by Julie Powell
Available in paperback, Kindle, audio CD or download. Little, Brown and Company, 2009; ISBN: 031604251X; 400 pages.
I read this book -- originally subtitled "365 Days, 524 Recipes, 1 Tiny Apartment Kitchen", now subtitled "My Year of Cooking Dangerously" -- last summer while on vacation. This was before the movie (starring Meryl Streep and Amy Adams) came out and changed the cover and everything. (Pictured is the original cover because I like it better.) In fact, I didn't know there was a movie coming out until after I had started reading it.
In case you're unaware of the premise, let me fill you in. The book is a memoir written by Julie Powell, a late-20s woman who shares a typically small New York apartment with her husband and cat and works in a cubicle for a government organization. Depressed by her life, she decides to cook her way through Julia Child's Mastering the Art of French Cooking in one year, consistently blogging about her journey. Originating as a source of purpose and delight, her challenge quickly becomes an obsession. Peppered throughout the text are scenes from Julia Child's life, as imagined by Julie Powell.
It's always tough to review books and movies of the same work. You can review the book one way and have a completely different opinion about the movie, or vice versa. I think it's always easier to enjoy one without the other. If you have both, it just becomes a competition. I liked this about the book, but I liked this better in the movie. I wish they had included this part, and this part didn't meet my expectations. Instead of being entertainment, the viewing and reading becomes work, a work of criticism.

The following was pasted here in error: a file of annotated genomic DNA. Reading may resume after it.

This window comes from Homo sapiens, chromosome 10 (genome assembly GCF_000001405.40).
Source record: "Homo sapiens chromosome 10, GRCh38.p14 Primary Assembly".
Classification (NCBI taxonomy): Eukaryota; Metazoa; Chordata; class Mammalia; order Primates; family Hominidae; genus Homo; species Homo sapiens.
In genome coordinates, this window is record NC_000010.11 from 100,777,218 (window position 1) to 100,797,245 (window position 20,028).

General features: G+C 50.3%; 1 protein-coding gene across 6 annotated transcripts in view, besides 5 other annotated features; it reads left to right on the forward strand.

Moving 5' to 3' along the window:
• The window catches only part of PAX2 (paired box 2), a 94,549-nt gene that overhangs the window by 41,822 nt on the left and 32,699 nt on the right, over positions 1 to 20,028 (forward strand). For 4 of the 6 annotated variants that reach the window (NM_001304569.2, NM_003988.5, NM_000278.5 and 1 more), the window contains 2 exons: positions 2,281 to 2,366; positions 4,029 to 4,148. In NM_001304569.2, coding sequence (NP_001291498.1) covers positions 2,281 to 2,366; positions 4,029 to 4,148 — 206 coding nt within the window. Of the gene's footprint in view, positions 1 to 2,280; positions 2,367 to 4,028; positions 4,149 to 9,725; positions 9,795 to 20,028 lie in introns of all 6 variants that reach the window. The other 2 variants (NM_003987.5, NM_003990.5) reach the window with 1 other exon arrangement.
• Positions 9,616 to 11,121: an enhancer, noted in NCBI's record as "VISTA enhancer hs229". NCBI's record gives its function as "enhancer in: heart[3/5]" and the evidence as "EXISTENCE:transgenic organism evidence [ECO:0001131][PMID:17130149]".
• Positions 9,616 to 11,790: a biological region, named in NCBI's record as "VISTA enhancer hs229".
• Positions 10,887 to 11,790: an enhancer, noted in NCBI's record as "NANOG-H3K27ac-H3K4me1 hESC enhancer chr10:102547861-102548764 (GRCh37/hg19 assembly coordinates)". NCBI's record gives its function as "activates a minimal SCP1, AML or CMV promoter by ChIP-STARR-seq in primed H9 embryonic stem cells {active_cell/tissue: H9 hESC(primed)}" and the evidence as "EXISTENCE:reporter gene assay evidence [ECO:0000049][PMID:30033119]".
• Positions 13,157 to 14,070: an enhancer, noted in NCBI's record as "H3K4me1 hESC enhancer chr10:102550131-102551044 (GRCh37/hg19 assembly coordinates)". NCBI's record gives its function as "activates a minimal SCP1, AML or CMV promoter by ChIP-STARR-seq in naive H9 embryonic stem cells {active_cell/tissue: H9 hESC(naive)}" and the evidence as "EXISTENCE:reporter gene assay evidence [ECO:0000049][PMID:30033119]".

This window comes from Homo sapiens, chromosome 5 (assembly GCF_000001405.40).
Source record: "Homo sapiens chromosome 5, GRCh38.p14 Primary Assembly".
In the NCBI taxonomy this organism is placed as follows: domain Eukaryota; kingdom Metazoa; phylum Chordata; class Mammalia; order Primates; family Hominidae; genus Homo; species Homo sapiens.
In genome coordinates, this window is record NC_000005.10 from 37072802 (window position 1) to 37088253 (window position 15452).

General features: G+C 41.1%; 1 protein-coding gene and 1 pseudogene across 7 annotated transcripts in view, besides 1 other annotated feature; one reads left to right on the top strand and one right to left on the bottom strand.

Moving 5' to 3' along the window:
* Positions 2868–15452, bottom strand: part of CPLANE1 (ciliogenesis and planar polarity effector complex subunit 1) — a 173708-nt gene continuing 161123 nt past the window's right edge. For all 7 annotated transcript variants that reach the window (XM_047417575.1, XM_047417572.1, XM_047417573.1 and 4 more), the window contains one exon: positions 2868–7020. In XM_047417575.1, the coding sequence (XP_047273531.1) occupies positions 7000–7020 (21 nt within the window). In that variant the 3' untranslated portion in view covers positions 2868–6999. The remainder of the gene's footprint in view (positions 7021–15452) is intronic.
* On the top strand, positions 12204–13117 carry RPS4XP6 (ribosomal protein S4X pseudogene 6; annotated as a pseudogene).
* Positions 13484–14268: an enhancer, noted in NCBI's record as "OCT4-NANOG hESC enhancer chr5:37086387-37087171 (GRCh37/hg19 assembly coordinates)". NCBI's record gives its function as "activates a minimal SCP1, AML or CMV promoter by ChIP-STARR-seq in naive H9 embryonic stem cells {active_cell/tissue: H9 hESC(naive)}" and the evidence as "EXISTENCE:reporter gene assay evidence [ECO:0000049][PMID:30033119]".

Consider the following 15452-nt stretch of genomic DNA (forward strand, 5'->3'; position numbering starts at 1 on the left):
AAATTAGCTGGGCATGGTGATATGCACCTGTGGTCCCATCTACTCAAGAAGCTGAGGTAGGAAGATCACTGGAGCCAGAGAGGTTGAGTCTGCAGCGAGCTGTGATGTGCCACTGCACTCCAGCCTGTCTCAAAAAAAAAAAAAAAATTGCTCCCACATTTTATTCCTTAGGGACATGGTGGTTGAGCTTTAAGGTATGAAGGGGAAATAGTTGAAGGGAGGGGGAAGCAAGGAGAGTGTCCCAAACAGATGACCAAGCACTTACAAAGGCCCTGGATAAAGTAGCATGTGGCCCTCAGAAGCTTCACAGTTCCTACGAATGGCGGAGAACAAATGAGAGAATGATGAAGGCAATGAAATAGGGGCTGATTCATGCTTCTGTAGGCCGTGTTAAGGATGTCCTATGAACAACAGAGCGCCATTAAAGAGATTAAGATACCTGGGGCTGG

That said, I'll tell you I enjoyed the movie more than the book. The reasons why point directly to why I didn't like the book.
- The book contained a lot of foul language and sexual content. There weren't specific sex scenes, but there was a lot of talk about sex and the erotic nature of food and the specific conquests of Julie's single friends. I was glad the movie omitted these parts.
- The movie combined this memoir with Julie Child's memoir, My Life in France, and wove the two stories together better. I liked seeing the similarities and contrasts of Julia to Julie. These scenes and stories lent greater credibility and interest to Julie's challenge.
- I could identify better with "Julie" in the movie than the Julie of the book. The Julie in the book was crass, pessimistic and rude. At times I found her irreverence funny and witty, but most times it grated like a spoiled child whining about her miserable life. Also, she treated her husband horribly in the book. At least in the movie she admitted when she was a jerk. In the book she didn't apologize or make any admission of her egotistical behavior. I have a low tolerance for people who disrespect and devalue their spouses.
The movie made this last point easier to swallow. It was a fun story rather than a memoir of a true person. Julie Powell is not a nobody and I don't want to even suggest that. However, I like memoirs to be of someone significant who does significant things or someone who overcomes mountainous trials. I like true stories to have a point, to be inspiring. Maybe I would have enjoyed it more as a novel, not knowing it is based on fact. I just don't think blogging about cooking someone else's recipes (and poorly at that) constitutes greatness.
I apologize for my rambling commentary. I've not actually said too much about the book, have I?
Or maybe I've said too much.
Final Thoughts: Rent the movie; skip the book.